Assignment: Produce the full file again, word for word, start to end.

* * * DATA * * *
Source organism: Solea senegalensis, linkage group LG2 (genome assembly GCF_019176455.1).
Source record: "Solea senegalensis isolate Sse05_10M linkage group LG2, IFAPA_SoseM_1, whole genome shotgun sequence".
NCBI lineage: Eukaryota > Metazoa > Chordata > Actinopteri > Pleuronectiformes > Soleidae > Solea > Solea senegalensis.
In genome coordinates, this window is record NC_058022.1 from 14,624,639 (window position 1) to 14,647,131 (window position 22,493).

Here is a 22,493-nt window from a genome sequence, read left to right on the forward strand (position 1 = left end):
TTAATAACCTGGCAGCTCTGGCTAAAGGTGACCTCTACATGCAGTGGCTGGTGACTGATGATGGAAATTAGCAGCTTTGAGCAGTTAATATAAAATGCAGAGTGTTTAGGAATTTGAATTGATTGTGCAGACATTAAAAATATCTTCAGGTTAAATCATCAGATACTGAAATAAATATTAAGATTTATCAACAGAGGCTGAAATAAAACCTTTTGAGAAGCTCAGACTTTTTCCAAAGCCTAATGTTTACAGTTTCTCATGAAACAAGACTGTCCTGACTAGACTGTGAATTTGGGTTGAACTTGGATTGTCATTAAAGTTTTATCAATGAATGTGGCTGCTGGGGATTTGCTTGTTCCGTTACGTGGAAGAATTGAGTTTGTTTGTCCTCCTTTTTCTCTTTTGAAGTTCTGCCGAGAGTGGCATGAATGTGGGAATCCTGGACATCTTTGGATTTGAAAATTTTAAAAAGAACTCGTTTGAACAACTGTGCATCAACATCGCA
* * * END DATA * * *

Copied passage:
Source organism: Solea senegalensis, linkage group LG2 (genome assembly GCF_019176455.1).
Source record: "Solea senegalensis isolate Sse05_10M linkage group LG2, IFAPA_SoseM_1, whole genome shotgun sequence".
NCBI lineage: Eukaryota > Metazoa > Chordata > Actinopteri > Pleuronectiformes > Soleidae > Solea > Solea senegalensis.
In genome coordinates, this window is record NC_058022.1 from 14,624,639 (window position 1) to 14,647,131 (window position 22,493).

Here is a 22,493-nt window from a genome sequence, read left to right on the forward strand (position 1 = left end):
TTAATAACCTGGCAGCTCTGGCTAAAGGTGACCTCTACATGCAGTGGCTGGTGACTGATGATGGAAATTAGCAGCTTTGAGCAGTTAATATAAAATGCAGAGTGTTTAGGAATTTGAATTGATTGTGCAGACATTAAAAATATCTTCAGGTTAAATCATCAGATACTGAAATAAATATTAAGATTTATCAACAGAGGCTGAAATAAAACCTTTTGAGAAGCTCAGACTTTTTCCAAAGCCTAATGTTTACAGTTTCTCATGAAACAAGACTGTCCTGACTAGACTGTGAATTTGGGTTGAACTTGGATTGTCATTAAAGTTTTATCAATGAATGTGGCTGCTGGGGATTTGCTTGTTCCGTTACGTGGAAGAATTGAGTTTGTTTGTCCTCCTTTTTCTCTTTTGAAGTTCTGCCGAGAGTGGCATGAATGTGGGAATCCTGGACATCTTTGGATTTGAAAATTTTAAAAAGAACTCGTTTGAACAACTGTGCATCAACATCGCA